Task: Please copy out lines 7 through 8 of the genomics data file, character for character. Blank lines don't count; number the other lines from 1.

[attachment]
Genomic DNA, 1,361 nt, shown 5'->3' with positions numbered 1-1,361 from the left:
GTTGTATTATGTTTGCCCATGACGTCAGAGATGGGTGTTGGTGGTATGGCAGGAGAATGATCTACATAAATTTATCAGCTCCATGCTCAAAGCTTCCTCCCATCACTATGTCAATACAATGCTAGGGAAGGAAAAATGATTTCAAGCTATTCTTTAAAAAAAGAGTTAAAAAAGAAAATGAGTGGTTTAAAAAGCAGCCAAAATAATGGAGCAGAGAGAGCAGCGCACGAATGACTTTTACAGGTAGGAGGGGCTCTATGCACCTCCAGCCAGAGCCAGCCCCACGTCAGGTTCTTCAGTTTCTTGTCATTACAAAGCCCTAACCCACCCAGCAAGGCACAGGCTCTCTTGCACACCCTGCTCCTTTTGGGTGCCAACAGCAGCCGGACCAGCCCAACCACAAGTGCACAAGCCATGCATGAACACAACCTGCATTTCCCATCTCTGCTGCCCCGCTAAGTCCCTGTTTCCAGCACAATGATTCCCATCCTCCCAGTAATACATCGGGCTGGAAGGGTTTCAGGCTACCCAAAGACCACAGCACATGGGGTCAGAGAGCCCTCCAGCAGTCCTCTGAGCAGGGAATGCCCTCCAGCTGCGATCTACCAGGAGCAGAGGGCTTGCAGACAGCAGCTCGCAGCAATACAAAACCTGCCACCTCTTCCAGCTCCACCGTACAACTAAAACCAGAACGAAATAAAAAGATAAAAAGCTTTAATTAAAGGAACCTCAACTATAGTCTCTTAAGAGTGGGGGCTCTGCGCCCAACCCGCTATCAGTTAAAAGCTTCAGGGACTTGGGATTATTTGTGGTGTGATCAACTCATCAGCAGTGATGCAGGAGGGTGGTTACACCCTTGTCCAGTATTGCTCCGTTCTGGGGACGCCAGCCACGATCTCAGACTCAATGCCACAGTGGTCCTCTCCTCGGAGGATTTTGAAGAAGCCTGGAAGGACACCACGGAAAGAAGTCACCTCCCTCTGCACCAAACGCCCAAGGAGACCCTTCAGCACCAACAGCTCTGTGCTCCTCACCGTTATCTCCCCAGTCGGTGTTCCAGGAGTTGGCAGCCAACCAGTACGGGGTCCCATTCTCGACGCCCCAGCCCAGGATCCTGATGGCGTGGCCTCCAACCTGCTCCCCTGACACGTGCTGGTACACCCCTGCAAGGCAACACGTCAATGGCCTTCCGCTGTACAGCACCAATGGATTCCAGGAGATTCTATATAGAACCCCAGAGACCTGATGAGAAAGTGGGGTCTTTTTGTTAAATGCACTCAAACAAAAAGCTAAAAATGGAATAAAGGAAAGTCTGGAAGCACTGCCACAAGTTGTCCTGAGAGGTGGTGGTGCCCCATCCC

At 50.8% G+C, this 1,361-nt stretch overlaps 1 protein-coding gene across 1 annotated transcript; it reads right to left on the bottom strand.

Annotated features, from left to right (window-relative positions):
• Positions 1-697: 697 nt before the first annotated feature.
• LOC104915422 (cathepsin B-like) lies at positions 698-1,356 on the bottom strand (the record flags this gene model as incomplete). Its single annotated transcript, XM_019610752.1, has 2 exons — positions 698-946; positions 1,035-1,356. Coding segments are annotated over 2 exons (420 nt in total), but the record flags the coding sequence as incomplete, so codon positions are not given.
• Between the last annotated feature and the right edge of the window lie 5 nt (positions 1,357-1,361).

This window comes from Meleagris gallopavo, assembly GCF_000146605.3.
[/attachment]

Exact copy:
• Between the last annotated feature and the right edge of the window lie 5 nt (positions 1,357-1,361).

This window comes from Meleagris gallopavo, assembly GCF_000146605.3.